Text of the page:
It is apparent that'those skilled in the art maynow make numerous other modifications of, uses of and departures from the specific embodiments described herein without departing from the inventive concepts. Consequently, the invention is to be construed as limited solely by the spirit and scope of the appended claims.
What is claimed is:
1. A vehicle comprising, means defining a hull of elliptical cross section in itsnormally horizontal plane having a convex outside face, an inside concave face andv a circumferential lip defining a gunwale at the perimeter of said convex face, a flexible deck sheet of material covering the opening exposing said inside concave face for supporting passengersabove said hull, means for securing the perimeter of said sheet'over said gunwale separated from said concave face by said gunwale so that the weight of objects on said sheet toward said concave face increases the pressure exerted on said lip by the edge of said sheet, at least one planar keel member generally perpendicular to said convex face outside the volume enclosed by said hull and said sheet, mast means extending from said gunwale substantially symmetrical about a plane perpendicular toand bisecting said deck sheet which plane includes the normal fore-aft axis of said vehicle, a sail, and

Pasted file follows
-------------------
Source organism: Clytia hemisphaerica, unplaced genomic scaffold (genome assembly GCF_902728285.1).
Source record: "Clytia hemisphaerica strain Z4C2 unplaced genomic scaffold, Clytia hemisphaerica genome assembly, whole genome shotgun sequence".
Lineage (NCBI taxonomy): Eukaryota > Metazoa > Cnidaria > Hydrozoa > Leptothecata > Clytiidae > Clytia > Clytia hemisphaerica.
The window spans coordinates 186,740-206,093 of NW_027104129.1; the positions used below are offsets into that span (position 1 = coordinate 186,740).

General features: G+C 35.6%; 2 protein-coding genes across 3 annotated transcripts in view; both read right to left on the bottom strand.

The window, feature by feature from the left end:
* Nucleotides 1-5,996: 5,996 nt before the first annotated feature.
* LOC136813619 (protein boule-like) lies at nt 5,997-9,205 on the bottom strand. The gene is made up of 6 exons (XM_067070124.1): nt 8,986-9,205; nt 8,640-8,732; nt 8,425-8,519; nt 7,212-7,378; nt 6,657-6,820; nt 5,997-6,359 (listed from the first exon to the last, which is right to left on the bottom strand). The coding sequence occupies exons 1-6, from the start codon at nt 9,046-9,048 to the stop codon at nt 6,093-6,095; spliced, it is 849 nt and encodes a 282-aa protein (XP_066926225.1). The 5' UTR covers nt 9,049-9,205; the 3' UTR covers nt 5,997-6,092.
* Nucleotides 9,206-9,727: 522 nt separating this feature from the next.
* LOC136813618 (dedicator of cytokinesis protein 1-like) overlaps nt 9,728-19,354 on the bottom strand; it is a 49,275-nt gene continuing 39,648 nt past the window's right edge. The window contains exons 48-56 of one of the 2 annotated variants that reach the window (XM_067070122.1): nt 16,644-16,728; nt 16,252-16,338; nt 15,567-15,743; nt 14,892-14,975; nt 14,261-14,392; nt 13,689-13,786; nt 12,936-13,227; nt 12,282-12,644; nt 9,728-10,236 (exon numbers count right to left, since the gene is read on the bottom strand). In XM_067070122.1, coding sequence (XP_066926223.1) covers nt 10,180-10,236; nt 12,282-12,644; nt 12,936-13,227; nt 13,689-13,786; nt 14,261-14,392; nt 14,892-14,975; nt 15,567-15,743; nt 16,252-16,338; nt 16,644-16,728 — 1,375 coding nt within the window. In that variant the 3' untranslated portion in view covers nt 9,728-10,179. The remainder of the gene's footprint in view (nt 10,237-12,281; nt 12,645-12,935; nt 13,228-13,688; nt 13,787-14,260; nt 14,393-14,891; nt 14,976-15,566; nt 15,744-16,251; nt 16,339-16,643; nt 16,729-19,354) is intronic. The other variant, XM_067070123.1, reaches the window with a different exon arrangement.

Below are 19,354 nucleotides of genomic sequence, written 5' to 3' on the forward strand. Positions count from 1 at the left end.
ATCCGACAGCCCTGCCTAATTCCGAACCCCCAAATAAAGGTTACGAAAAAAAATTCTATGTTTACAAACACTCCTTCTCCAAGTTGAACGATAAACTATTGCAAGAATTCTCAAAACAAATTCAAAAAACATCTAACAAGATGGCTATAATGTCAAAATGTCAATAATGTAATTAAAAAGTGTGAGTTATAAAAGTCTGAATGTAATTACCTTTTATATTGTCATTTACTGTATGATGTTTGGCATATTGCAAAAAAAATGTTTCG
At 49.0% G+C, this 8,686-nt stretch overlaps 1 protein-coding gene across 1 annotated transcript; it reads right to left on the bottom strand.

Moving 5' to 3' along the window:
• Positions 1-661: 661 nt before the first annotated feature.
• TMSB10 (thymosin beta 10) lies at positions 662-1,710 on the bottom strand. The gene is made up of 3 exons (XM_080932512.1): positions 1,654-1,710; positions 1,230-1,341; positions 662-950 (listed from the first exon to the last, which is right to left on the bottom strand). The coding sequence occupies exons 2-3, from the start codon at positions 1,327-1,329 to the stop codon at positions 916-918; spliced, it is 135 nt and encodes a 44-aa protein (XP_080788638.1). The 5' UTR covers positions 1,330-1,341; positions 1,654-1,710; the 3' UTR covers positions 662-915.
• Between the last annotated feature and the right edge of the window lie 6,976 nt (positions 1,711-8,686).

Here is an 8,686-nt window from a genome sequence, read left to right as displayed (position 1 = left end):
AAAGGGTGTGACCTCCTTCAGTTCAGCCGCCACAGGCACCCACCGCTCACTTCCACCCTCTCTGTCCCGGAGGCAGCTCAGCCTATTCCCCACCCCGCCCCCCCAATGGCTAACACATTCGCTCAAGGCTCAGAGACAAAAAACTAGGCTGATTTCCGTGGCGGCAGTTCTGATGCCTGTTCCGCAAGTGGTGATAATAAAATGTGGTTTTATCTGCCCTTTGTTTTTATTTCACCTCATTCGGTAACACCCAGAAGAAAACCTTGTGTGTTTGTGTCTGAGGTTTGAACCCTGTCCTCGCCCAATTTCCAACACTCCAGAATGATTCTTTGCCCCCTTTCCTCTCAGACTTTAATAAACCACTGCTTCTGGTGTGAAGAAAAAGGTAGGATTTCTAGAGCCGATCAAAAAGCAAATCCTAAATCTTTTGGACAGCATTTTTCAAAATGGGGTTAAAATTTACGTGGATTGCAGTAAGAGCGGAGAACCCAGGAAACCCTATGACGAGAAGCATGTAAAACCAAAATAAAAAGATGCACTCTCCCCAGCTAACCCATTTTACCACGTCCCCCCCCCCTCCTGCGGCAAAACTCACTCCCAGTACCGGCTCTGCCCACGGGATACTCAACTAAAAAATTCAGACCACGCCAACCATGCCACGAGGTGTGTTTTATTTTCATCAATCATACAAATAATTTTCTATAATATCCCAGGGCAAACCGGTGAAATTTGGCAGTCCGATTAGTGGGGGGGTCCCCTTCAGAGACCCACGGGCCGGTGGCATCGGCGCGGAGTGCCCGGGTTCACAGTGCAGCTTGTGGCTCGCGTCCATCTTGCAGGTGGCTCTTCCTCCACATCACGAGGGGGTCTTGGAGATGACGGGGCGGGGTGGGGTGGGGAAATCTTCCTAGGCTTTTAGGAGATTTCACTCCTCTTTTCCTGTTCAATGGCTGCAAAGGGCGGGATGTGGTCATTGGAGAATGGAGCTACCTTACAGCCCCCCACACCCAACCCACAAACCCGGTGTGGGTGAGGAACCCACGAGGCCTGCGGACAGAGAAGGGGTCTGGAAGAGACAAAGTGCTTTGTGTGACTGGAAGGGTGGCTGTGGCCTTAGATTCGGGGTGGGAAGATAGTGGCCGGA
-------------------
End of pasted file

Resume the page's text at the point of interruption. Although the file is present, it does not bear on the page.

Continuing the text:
means incuding said mast means for supporting said sail in a position for receiving wind to move said vehicle, said decksheet, said hull and'said means for securing coacting to define a substantially fluid tight volume within said sheet and said hull.
2. A vehicle in accordance with claim 1 and further comprising rudder means extending away from said convex face substantially in a said bisecting plane at the end of said hull defining means away from where said mast means extends from said gunwale.